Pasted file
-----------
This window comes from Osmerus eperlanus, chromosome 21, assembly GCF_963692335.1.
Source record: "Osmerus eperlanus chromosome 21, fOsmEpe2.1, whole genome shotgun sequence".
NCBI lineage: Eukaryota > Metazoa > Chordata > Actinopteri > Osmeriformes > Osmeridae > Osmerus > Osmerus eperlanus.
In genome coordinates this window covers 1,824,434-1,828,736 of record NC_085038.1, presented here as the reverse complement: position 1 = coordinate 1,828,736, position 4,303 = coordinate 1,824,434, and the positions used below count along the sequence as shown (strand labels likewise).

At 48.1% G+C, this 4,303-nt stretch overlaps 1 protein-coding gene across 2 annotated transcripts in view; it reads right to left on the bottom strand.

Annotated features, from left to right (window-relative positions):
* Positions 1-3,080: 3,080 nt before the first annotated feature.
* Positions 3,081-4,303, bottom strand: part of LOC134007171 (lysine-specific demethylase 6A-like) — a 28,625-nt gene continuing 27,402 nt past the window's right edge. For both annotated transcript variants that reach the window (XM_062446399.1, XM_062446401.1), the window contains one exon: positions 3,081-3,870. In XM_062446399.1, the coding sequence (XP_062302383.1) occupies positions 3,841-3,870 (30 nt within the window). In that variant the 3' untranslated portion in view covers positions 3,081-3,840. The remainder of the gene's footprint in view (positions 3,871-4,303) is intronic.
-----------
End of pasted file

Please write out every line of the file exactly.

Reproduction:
This window comes from Osmerus eperlanus, chromosome 21, assembly GCF_963692335.1.
Source record: "Osmerus eperlanus chromosome 21, fOsmEpe2.1, whole genome shotgun sequence".
NCBI lineage: Eukaryota > Metazoa > Chordata > Actinopteri > Osmeriformes > Osmeridae > Osmerus > Osmerus eperlanus.
In genome coordinates this window covers 1,824,434-1,828,736 of record NC_085038.1, presented here as the reverse complement: position 1 = coordinate 1,828,736, position 4,303 = coordinate 1,824,434, and the positions used below count along the sequence as shown (strand labels likewise).

At 48.1% G+C, this 4,303-nt stretch overlaps 1 protein-coding gene across 2 annotated transcripts in view; it reads right to left on the bottom strand.

Annotated features, from left to right (window-relative positions):
* Positions 1-3,080: 3,080 nt before the first annotated feature.
* Positions 3,081-4,303, bottom strand: part of LOC134007171 (lysine-specific demethylase 6A-like) — a 28,625-nt gene continuing 27,402 nt past the window's right edge. For both annotated transcript variants that reach the window (XM_062446399.1, XM_062446401.1), the window contains one exon: positions 3,081-3,870. In XM_062446399.1, the coding sequence (XP_062302383.1) occupies positions 3,841-3,870 (30 nt within the window). In that variant the 3' untranslated portion in view covers positions 3,081-3,840. The remainder of the gene's footprint in view (positions 3,871-4,303) is intronic.